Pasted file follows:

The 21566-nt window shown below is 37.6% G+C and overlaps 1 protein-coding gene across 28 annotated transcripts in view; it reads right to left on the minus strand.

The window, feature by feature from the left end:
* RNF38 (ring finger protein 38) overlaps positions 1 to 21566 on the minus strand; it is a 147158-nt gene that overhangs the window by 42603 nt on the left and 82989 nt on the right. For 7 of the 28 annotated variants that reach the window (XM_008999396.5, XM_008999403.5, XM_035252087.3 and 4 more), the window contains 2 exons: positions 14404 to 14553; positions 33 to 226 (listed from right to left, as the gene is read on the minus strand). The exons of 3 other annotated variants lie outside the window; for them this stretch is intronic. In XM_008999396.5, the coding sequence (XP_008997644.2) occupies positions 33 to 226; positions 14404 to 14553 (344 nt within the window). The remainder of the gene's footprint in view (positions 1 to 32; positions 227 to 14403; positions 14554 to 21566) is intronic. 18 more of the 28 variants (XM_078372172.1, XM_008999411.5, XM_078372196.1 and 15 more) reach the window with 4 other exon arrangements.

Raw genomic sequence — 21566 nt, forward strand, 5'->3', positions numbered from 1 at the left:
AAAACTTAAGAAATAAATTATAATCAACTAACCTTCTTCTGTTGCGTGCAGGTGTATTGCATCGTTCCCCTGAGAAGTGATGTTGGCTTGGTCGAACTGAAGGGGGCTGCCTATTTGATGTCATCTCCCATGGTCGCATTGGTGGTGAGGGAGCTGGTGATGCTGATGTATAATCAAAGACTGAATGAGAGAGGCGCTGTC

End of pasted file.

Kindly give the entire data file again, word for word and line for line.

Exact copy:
The 21566-nt window shown below is 37.6% G+C and overlaps 1 protein-coding gene across 28 annotated transcripts in view; it reads right to left on the minus strand.

The window, feature by feature from the left end:
* RNF38 (ring finger protein 38) overlaps positions 1 to 21566 on the minus strand; it is a 147158-nt gene that overhangs the window by 42603 nt on the left and 82989 nt on the right. For 7 of the 28 annotated variants that reach the window (XM_008999396.5, XM_008999403.5, XM_035252087.3 and 4 more), the window contains 2 exons: positions 14404 to 14553; positions 33 to 226 (listed from right to left, as the gene is read on the minus strand). The exons of 3 other annotated variants lie outside the window; for them this stretch is intronic. In XM_008999396.5, the coding sequence (XP_008997644.2) occupies positions 33 to 226; positions 14404 to 14553 (344 nt within the window). The remainder of the gene's footprint in view (positions 1 to 32; positions 227 to 14403; positions 14554 to 21566) is intronic. 18 more of the 28 variants (XM_078372172.1, XM_008999411.5, XM_078372196.1 and 15 more) reach the window with 4 other exon arrangements.

Raw genomic sequence — 21566 nt, forward strand, 5'->3', positions numbered from 1 at the left:
AAAACTTAAGAAATAAATTATAATCAACTAACCTTCTTCTGTTGCGTGCAGGTGTATTGCATCGTTCCCCTGAGAAGTGATGTTGGCTTGGTCGAACTGAAGGGGGCTGCCTATTTGATGTCATCTCCCATGGTCGCATTGGTGGTGAGGGAGCTGGTGATGCTGATGTATAATCAAAGACTGAATGAGAGAGGCGCTGTC